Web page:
By Nicolas Kayser-Bril • email@example.com • GPG Key
An experiment reveals that Microsoft Outlook marks messages as spam on the basis of a single word, such as “Nigeria”. Spam filters are largely unaudited and could discriminate unfairly.
In an experiment, AlgorithmWatch sent a few hundred emails to 10 email inboxes at Gmail, Yahoo, Outlook, GMX and LaPoste (the last two are used by millions of Germans and French, respectively). All accounts were created specifically for the experiment.
The results, which are available online, show that Microsoft Outlook considers the following as spam:
An internship application from a Nigerian student. The same email with the word “Nigeria” removed was delivered to the inbox.
A description of a sex education program. The same email was delivered to the inbox after removing all instances of “sex” (but leaving just one directed the email to the spam folder).
An excerpt from a speech by Joe Biden on student debt. Removing the words “loan”, “investment” and “billion” from a similar email resulted in its delivery in the inbox.
Spam detectors at other providers did not display the same behavior. Outlook was the only provider where we could identify the words that triggered the spam filter.
Microsoft declined to comment. It is unlikely that an Outlook engineer made an explicit rule to mark any message that contains “Nigeria” as spam. Instead, a machine learning algorithm probably identified “Nigeria” as a strong discriminator between spam and non-spam messages. Microsoft does not make the training data set of its spam filter available to researchers.
SpamAssassin is a spam filter developed by the Apache Software Foundation. It is widely used by organizations that maintain their own email servers. Unlike most commercial offerings, SpamAssassin’s code is open-source and can be reviewed.
While SpamAssassin’s rules change daily, its default configuration files single out words like “Ivory Coast”, “Nigeria” or “Nigerian government” as spammy. The phrase “Oprah!”, an African-American entertainer, is listed as potentially spammy, though the rule is currently inactive.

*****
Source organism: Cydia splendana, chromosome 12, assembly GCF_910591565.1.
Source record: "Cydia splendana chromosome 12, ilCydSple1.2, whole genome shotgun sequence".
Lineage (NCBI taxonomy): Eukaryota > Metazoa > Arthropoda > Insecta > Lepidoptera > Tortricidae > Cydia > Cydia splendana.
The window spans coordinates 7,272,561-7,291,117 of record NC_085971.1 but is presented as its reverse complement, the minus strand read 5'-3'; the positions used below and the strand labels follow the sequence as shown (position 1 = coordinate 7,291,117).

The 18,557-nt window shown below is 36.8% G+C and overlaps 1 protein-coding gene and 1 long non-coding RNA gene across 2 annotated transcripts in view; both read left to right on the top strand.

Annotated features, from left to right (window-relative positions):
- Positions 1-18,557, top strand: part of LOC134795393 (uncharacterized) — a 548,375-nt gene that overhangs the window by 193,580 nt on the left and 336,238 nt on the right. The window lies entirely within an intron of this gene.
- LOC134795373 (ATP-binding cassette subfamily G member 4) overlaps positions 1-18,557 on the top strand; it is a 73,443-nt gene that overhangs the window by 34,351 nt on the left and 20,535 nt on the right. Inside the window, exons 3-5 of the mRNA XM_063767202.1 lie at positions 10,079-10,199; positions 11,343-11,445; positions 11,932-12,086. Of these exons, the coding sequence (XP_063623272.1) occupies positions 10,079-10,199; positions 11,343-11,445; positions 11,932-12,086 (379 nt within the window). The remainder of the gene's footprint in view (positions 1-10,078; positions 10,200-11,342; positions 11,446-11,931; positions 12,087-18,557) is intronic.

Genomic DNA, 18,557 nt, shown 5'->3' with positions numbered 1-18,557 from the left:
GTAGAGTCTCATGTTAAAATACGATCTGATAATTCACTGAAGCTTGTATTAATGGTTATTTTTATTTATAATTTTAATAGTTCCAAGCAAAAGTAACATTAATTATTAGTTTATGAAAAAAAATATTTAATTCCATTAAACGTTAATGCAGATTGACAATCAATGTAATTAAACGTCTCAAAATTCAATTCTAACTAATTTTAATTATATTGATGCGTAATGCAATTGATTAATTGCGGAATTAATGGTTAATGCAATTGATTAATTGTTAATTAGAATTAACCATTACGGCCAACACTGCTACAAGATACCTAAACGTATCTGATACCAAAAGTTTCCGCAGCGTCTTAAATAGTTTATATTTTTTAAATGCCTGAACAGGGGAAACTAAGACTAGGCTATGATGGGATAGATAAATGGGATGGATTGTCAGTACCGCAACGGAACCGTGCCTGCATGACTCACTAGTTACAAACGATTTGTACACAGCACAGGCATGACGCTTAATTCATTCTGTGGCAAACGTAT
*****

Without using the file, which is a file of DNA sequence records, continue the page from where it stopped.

Rules are changed based on daily checks on training data submitted by users. No effort seems to be made to ensure that user-submitted data does not discriminate unfairly.
User-submitted data is not available, but some of the training data sets are. SpamAssassin published a public corpus of spam and non-spam mail (which the anti-spam community calls ham) which, while over 15 years old, is still widely used. In the spam folder, 59 emails out of 1,397 are from Nigerians. In the ham folder, none are.
The SpamAssassin Project Management Committee did not answer our questions but stated that problems with specific rules were managed by “the community”.
SpamAssassin’s leadership is aware of the racism and white privilege embedded in software. In July, it announced that its next release would use “welcomelist” and “blocklist” to replace the racially-charged terms that were used until then.
However, while SpamAssassin says that “[they have] a particular self-interest in attracting contributors from a diversity of cultures”, its Project Management Committee seems to be composed exclusively of white men (some members use pseudonyms and could not be verified with certainty). And at least one of its members routinely signs the emails he posts on the SpamAssassin’s mailing list with anti-feminist quotes from a far-right columnist.